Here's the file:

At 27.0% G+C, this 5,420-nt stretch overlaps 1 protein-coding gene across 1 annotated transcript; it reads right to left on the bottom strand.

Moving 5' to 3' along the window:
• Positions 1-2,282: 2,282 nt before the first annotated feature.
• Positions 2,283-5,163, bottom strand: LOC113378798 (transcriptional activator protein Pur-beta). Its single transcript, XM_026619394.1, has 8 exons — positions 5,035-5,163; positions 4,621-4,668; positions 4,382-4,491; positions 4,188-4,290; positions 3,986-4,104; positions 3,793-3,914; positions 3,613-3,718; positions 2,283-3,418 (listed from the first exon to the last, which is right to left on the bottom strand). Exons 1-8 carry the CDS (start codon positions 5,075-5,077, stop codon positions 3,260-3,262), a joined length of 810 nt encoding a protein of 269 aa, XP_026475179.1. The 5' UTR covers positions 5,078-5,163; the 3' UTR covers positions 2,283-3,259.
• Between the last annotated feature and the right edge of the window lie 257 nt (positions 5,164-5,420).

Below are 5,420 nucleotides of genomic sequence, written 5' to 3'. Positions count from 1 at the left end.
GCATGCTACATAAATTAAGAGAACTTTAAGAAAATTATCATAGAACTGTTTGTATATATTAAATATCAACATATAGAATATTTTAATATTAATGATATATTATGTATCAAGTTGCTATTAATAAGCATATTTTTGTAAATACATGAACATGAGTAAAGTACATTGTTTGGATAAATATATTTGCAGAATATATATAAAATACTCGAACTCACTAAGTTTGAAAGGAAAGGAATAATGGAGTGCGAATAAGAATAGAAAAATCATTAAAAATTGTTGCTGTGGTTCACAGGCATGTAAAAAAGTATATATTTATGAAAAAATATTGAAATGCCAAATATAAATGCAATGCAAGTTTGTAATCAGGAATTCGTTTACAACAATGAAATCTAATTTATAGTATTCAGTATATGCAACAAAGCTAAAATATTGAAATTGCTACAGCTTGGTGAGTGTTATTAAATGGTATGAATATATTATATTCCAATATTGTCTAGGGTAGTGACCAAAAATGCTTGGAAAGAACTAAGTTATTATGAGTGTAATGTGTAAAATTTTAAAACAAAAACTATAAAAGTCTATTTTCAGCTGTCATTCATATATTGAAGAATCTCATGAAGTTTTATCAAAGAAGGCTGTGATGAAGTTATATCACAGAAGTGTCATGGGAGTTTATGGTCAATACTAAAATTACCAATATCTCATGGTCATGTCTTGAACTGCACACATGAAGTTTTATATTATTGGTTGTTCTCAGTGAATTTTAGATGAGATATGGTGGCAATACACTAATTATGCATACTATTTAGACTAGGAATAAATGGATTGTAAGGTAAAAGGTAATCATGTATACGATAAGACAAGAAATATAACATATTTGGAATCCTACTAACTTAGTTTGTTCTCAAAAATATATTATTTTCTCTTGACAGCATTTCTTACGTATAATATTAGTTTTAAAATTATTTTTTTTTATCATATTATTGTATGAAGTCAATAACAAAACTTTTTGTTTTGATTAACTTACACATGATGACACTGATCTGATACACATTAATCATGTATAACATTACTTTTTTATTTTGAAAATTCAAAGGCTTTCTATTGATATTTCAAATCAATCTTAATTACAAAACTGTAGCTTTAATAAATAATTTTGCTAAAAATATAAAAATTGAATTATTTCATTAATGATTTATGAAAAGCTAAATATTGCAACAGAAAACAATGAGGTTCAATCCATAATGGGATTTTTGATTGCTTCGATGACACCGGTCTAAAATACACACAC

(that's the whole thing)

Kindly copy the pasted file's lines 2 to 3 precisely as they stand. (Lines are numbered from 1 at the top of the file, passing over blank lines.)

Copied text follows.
Moving 5' to 3' along the window:
• Positions 1-2,282: 2,282 nt before the first annotated feature.